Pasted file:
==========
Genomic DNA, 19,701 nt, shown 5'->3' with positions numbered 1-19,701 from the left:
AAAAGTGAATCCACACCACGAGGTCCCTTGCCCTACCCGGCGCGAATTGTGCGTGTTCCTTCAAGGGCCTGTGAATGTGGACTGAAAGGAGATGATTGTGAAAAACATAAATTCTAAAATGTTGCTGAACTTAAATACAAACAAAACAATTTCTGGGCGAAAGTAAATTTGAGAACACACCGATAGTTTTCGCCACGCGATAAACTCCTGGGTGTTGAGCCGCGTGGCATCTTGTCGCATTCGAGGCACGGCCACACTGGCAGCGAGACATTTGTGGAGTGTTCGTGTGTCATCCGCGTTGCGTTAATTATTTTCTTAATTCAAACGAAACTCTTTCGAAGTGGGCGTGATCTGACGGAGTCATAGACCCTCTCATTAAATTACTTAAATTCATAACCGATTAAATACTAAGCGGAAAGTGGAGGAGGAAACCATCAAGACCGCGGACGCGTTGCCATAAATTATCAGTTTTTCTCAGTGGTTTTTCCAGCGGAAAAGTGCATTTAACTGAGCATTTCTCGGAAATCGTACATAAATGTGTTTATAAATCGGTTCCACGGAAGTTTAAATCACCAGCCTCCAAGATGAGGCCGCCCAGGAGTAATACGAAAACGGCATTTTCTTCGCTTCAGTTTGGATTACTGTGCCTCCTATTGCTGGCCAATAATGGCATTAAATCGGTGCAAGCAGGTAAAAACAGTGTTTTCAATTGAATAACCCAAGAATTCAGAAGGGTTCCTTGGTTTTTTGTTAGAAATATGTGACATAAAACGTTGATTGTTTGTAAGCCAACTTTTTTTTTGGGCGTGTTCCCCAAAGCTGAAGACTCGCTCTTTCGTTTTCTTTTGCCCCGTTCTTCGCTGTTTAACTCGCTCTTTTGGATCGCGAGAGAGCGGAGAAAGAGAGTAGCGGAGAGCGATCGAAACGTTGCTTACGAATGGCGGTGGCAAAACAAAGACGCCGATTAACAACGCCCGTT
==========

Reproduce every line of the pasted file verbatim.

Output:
Genomic DNA, 19,701 nt, shown 5'->3' with positions numbered 1-19,701 from the left:
AAAAGTGAATCCACACCACGAGGTCCCTTGCCCTACCCGGCGCGAATTGTGCGTGTTCCTTCAAGGGCCTGTGAATGTGGACTGAAAGGAGATGATTGTGAAAAACATAAATTCTAAAATGTTGCTGAACTTAAATACAAACAAAACAATTTCTGGGCGAAAGTAAATTTGAGAACACACCGATAGTTTTCGCCACGCGATAAACTCCTGGGTGTTGAGCCGCGTGGCATCTTGTCGCATTCGAGGCACGGCCACACTGGCAGCGAGACATTTGTGGAGTGTTCGTGTGTCATCCGCGTTGCGTTAATTATTTTCTTAATTCAAACGAAACTCTTTCGAAGTGGGCGTGATCTGACGGAGTCATAGACCCTCTCATTAAATTACTTAAATTCATAACCGATTAAATACTAAGCGGAAAGTGGAGGAGGAAACCATCAAGACCGCGGACGCGTTGCCATAAATTATCAGTTTTTCTCAGTGGTTTTTCCAGCGGAAAAGTGCATTTAACTGAGCATTTCTCGGAAATCGTACATAAATGTGTTTATAAATCGGTTCCACGGAAGTTTAAATCACCAGCCTCCAAGATGAGGCCGCCCAGGAGTAATACGAAAACGGCATTTTCTTCGCTTCAGTTTGGATTACTGTGCCTCCTATTGCTGGCCAATAATGGCATTAAATCGGTGCAAGCAGGTAAAAACAGTGTTTTCAATTGAATAACCCAAGAATTCAGAAGGGTTCCTTGGTTTTTTGTTAGAAATATGTGACATAAAACGTTGATTGTTTGTAAGCCAACTTTTTTTTTGGGCGTGTTCCCCAAAGCTGAAGACTCGCTCTTTCGTTTTCTTTTGCCCCGTTCTTCGCTGTTTAACTCGCTCTTTTGGATCGCGAGAGAGCGGAGAAAGAGAGTAGCGGAGAGCGATCGAAACGTTGCTTACGAATGGCGGTGGCAAAACAAAGACGCCGATTAACAACGCCCGTT